Effing Press, 64 pp.
Chapel Hill poet Patrick Herron’s latest collection, Be Somebody, is pseudonymously published under the name “Lester,” who, according to his biography and photograph, is a hard-hat-wearing ventriloquist dummy. By itself this is an apt metaphor for a persona that gives voice to these poemsbut Lester also seems to be a kind of cyborg writing love letters to a character named “01,” touched with a pervasive human longing and quirky humor that at times is reminiscent of the poet Russell Edson. The wacky voice of Lester allows for the exploration of the place for the poet, and for poetry, in the digital age, where both a Pringles can and a Delphic oracle can grace his pages.
Technology is often overtly confronted by the text: “You have reached a Delphic/ oracle that has been disconnected or is/ no longer in service. 0 1 B.” But we also see it in the form that the poems take when it begs us to decipher the following code: “L3st3r 1s tr4nsluc3nt and L3st3r s4ys/ t4k3 h33d and r3m3mb3r m3” (“Lester is translucent and Lester says take heed and remember me”). Though the use of leetspeak might seem like a dazzling distraction, something both simultaneously irksome and enjoyable, the poetry is by no means robotic, but in fact suggests a longing to “be somebody” carrying an emotional depth. I’m reminded of the story of E.E. Cummings’ lack of punctuation supposedly stemming from a malfunctioning typewriter key: Lester and his poetic code direct us to the changing of poetic form with the changing of a poet’s tools, seeing a poet connected to his computer.
One of my favorite poems in the book takes place as a conversation between I and I, limiting the speech to all first-person pronouns. One nice snippet: “Great! I think I’ll take me up on that. I’m in a terrible me and I’ve got to run. Say ‘hello’ to me for me, will I?” Lester has a penchant for the conversational poem, and his humor shines in this one. This conversation between I and I later in the manuscript gets reprised between you and you and then we and we, they and they and 0 and 0 (which removes all personal pronouns from the “script”). Although it is intriguing and risky, some readers might be less enthused when they get to the fourth iteration of the conversation. As you leaf through the collection, you might ask yourself, Did I just read this? when you find a particular poem only slightly changed. There is an obsessive rehashing throughout the book of several poems; one is a single love letter addressed to “Dear 01,” trying to get the sentiment right, trying to get the poem right. While a poet’s puppet, to a certain extent, Lester may also be a poet’s poet, as many of these poems are a study in repetition and poetic form.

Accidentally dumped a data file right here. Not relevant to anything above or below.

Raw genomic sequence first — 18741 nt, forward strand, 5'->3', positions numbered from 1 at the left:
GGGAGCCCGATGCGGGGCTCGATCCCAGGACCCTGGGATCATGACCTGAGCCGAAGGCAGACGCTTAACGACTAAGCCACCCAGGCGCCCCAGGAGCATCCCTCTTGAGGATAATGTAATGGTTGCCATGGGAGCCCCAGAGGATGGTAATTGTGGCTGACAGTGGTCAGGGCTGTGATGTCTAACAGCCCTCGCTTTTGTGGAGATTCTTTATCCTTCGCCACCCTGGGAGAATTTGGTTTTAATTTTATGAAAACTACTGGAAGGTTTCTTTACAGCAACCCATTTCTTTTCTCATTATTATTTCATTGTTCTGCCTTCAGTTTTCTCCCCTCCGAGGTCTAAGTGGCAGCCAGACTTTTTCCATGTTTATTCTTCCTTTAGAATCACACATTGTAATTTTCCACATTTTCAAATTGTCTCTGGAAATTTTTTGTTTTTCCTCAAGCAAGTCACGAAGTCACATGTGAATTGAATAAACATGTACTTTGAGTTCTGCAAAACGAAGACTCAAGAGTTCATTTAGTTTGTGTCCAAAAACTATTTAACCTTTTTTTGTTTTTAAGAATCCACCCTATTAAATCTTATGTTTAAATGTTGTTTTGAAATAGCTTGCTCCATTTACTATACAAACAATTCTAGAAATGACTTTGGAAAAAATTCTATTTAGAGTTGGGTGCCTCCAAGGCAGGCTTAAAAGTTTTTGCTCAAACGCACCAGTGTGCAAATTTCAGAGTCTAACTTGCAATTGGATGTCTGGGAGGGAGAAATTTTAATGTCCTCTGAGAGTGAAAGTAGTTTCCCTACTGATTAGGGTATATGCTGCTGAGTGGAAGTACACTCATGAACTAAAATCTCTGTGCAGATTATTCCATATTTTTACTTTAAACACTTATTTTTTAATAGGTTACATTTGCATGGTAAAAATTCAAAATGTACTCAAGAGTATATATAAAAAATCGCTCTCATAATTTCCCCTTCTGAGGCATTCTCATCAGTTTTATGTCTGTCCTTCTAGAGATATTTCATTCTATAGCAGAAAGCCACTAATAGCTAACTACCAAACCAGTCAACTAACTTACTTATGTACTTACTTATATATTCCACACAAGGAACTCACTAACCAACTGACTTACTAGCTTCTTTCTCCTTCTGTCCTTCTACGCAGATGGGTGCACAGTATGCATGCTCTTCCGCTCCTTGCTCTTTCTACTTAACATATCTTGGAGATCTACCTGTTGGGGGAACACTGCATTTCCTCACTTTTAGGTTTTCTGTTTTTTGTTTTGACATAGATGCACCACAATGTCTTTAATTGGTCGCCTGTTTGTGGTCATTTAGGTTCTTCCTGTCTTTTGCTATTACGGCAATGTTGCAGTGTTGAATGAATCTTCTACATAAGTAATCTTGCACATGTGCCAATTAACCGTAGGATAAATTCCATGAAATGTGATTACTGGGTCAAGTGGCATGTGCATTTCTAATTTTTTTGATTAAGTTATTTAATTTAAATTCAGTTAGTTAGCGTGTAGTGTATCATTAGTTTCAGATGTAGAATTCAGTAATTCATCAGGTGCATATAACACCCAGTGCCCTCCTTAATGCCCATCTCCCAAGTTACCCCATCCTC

Although fairly untraditional, Lester plays off traditions. You hear Whitman ringing through these lines: “You celebrate yourself and sing yourself, / and what you assume you shall assume,/ for every atom belonging to you as good belongs to you.” Once again, Lester is playing with pronouns. Amid the humor and the weirdness that is Lester, we can also find the more “traditionally” poetic, as in the lovely image “We/ may instead succeed in filling this ruby throat with filaments of aged infernos” or in the opening lines of one of the longer poems in the book: “The heart of magma/ from which we derive,/ now cool, is spun/ into wind, spaces of pressure,/ forms growing and receding/ alternating dark to light/ in the form of/ fiery stellar dust, then/ to dark black heart,/ and then to stone, forever/ cold.”
It’s a quirky collection and a fun read. Whether the poem concerns a puppet longing to get the words right in love letters or a coded numerolanguage, at their core these verses seem to grapple with our very human programming.